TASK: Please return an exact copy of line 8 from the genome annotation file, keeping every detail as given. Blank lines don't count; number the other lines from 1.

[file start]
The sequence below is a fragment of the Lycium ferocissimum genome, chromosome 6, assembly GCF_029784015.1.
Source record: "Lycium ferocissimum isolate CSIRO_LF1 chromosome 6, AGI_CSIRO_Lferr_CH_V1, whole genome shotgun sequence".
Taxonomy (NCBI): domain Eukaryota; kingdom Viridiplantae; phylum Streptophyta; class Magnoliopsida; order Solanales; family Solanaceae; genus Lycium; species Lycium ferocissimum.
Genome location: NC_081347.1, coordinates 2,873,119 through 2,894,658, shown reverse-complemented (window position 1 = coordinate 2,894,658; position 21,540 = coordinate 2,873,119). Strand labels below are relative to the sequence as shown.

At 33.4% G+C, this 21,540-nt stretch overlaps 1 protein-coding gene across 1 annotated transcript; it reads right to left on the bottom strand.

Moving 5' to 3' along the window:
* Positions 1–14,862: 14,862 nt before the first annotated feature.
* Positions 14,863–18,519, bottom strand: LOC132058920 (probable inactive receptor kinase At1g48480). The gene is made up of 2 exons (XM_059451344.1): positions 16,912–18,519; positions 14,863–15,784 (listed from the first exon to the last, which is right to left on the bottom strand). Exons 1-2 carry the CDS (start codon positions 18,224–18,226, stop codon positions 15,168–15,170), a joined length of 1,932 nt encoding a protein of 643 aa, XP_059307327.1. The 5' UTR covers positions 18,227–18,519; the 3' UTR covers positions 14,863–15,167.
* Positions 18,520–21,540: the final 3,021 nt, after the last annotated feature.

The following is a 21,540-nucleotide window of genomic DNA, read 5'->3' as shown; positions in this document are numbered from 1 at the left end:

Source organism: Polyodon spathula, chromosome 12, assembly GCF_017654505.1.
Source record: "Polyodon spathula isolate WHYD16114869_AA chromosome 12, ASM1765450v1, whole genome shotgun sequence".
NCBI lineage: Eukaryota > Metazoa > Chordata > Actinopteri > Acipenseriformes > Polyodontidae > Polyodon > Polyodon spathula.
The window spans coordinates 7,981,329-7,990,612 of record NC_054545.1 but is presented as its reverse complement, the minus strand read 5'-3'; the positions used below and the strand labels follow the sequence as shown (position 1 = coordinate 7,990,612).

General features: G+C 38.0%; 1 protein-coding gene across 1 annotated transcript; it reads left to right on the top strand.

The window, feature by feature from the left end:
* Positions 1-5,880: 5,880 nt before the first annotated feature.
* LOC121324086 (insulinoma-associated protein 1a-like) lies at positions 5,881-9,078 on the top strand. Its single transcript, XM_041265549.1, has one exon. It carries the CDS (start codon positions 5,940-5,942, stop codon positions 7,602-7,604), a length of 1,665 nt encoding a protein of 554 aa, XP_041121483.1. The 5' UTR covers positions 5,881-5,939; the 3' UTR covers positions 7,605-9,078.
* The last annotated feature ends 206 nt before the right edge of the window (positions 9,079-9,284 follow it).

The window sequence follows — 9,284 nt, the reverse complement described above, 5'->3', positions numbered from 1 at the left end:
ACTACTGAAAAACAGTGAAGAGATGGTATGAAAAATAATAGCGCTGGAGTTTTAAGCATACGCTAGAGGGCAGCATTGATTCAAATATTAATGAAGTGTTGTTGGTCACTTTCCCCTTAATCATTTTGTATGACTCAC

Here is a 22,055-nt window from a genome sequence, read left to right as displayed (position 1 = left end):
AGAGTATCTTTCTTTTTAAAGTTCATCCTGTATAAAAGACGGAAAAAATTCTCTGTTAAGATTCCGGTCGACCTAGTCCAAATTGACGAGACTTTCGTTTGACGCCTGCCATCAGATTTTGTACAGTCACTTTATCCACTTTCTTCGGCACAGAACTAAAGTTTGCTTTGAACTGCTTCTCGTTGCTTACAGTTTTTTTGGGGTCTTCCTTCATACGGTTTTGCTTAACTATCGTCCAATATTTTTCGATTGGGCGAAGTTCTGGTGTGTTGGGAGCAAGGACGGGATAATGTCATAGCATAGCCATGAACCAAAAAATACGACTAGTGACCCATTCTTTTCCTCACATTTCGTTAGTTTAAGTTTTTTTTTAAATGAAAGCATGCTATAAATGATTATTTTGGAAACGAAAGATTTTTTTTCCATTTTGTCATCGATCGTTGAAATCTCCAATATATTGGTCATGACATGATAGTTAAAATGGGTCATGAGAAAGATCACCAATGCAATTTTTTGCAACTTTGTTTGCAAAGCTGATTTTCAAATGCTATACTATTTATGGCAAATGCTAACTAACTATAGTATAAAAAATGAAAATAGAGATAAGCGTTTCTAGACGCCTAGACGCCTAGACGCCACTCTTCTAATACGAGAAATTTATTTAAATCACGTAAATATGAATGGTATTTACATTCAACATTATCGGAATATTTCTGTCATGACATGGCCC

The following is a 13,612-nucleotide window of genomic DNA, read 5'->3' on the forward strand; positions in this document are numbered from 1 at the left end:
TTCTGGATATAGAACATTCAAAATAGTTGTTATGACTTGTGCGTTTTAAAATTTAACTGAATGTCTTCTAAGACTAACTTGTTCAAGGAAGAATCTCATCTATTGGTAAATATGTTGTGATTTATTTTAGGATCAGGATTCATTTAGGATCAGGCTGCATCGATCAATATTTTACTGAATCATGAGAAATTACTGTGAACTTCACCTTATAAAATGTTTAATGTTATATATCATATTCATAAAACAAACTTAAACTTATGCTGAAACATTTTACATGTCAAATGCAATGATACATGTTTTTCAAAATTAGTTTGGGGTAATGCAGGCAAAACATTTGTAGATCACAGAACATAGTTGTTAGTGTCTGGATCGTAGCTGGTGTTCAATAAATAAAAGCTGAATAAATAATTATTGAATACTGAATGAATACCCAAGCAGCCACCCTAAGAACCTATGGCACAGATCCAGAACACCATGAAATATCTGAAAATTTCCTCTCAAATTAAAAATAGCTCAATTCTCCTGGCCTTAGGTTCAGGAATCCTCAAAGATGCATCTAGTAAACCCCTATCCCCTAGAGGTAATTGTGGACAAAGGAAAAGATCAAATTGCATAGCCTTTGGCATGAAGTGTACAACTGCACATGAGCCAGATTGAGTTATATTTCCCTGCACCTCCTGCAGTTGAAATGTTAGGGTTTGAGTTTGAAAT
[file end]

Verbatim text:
* Positions 14,863–18,519, bottom strand: LOC132058920 (probable inactive receptor kinase At1g48480). The gene is made up of 2 exons (XM_059451344.1): positions 16,912–18,519; positions 14,863–15,784 (listed from the first exon to the last, which is right to left on the bottom strand). Exons 1-2 carry the CDS (start codon positions 18,224–18,226, stop codon positions 15,168–15,170), a joined length of 1,932 nt encoding a protein of 643 aa, XP_059307327.1. The 5' UTR covers positions 18,227–18,519; the 3' UTR covers positions 14,863–15,167.